Saturday, May 9


A Friend Writes: In Re Wedding Music, and Some Thoughts on 'Traditionalesque' Customs

One of our readers asks us the musical question:

Now that we are fast approaching June and wedding season, the question of authentically Catholic wedding planning music and the liturgical norms for such celebrations are more and more poignant. [I appreciate his diplomatic tone.--MGA]

A number of secular songs have become popular over the years, including Bridal Chorus from Wagner's Lohengin ("Here Comes the Bride") and the recessional Wedding March from Mendelssohn's Midsummer Night's Dream. These songs made their ascendancy after their use at the Princess (soon to be Queen) Victoria. While popular, their use in a Catholic ceremony is not appropriate.

Hymns are clearly more approriate, but is it better to forego the singing and have the organist play the melody?

Finally, should the priest and groom's party process, and should different music should be played when the bridge processes?

Clarity and guidance is sought regarding these issues.
One very fine weddintg I attended at the Madeleine in Salt Lake had their very fine choir sing the Introit in Latin for the nuptual mass as the procession entered. This is, of course, a very fine solution, though it is not always possible due to pastoral politics or resources.

This also brings up the difficult questions of whether bride and groom should enter together, before or after the priest in procession, as they are the ministers of the sacrament, and if the ancient if somewhat sacramentally peculiar custom of the father giving the bride away is appropriate in the present context.

I believe the practice is a Christianization of the elaborate contractual rites of the various Nordic peoples who received the Faith in the period after Rome's fall and is thus a somewhat alien addition to our predominantly Mediterranean liturgical roots, though its antiquity does also give it a certain merit as well. Of course, in such instances, discretion is called for, given weddings are nearly always emotional powderkegs.

I would like to put a word in for another custom I saw at a Tridentine wedding once; the bride's veil was kept down for most of the ceremony, and the first kiss of bride and groom was delayed until the Pax of the mass. The priest used the missal as a Pax-brede, kissed the cross at the front of the Canon, handed it to the groom to kiss, and then the groom raised his bride's veil and kissed her, a wonderful fusion of sacramental hierarchy and complementarity. The veil remained folded back until the end of mass. I do not know if it is medieval, but it certainly sounds like something a medieval mind could love. As a practical matter, it is important to make sure the veil is not too thick as the bride told me afterwards that while she looked quite picturesque under all that, she quickly discovered the polyester veil didn't breathe very well, and unfortunately neither did she.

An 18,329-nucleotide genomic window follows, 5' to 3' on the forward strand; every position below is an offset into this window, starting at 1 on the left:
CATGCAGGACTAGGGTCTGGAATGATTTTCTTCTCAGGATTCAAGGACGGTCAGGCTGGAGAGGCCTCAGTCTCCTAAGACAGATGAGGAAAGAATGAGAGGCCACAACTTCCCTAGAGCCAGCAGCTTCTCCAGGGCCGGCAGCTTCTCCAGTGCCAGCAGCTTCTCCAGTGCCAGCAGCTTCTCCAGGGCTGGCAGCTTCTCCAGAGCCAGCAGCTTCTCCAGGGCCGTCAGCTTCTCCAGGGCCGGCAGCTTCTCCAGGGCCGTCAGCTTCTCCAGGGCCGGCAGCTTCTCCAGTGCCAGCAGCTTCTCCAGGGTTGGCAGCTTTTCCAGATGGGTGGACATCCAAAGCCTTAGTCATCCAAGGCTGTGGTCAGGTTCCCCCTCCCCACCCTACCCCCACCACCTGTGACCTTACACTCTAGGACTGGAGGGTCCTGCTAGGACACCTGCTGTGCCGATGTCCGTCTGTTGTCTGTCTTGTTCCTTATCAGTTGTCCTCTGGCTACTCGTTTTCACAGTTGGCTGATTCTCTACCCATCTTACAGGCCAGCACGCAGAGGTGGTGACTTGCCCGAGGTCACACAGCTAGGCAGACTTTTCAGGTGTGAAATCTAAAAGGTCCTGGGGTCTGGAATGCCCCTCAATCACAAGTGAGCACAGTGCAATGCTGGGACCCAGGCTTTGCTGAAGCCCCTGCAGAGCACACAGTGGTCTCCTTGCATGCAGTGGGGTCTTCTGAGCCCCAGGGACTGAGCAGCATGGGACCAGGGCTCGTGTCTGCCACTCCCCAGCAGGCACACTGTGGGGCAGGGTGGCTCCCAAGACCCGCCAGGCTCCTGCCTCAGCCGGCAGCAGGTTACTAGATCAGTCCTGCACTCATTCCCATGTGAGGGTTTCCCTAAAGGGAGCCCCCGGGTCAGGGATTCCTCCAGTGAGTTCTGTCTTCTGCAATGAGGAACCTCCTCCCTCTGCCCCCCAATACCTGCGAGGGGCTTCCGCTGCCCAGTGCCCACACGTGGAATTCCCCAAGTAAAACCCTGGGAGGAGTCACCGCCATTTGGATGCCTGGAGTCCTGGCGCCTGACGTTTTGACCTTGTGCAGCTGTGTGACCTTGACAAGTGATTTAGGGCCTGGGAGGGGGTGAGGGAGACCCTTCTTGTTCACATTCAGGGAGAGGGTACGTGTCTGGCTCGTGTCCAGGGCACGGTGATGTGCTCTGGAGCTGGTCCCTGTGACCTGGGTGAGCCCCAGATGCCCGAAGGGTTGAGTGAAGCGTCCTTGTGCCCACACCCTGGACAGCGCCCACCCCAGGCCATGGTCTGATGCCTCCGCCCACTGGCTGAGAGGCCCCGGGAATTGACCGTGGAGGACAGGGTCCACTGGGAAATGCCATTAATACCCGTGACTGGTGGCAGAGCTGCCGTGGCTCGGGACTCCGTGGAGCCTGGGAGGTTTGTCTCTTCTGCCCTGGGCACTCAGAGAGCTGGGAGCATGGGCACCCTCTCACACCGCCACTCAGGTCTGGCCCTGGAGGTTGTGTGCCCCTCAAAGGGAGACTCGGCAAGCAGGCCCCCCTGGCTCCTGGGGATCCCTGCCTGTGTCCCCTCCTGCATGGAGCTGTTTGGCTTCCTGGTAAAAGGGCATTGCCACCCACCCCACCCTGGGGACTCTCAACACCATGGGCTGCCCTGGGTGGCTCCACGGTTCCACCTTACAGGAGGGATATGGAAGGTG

One general difficulty with discussing this subject is so many of our wedding traditions are what Rebecca Mead, author of One Perfect Day: The Selling of the American Wedding calls "traditionalesque." (Thanks to Whapster Dan for pointing out this helpful verbal coinage.) In other words, they're largely new and made-up, without any footing in organic tradition.

The traditionalesque is the vaguely nostalgic, the instantly-invented traditions that so frequently define the modern wedding industry. Even the Wedding March from Lohengrin is fairly antique compared to some of these newly-minted age-old customs. (The unity candle would seem to be a glaring example of this.) Yet, perhaps it is best not to pry too deeply into such matters, given there is so little tradition lying around today already. White wedding dresses may go only as far back as Queen Victoria, and tuxedos and morning dress tailcoats even less. It appears diamond rings went into the mainstream as engagement gifts because of De Beers.

But it's what we're used to, and still remain potent symbols in an age devoid of symbolism. And white dresses do symbolize purity, and have for ages, no matter what hand Victoria Regina had in connecting them with weddings. (And as a bit of a pageantry groupie, I do have to admit where else are you going to see a girl wandering around with a fifteen-foot train and men in tophats? I take what I can get, where I can get it.)

As much as I'd like us to dispose ourselves like Sarum-rite groomsmen or grave Spanish courtiers of the seventeenth century, I realize such antiquarianism is not a going concern. Of course, this does not mean we have to tolerate unity candles and other much more glaringly faux accretions.

I would, however, love someday to get to the root of what Catholic weddings looked like in ages past, and cut past the myths and mystery. Though I'm not sure I'll tell any prospective brides what I find. I value my life too much for that.

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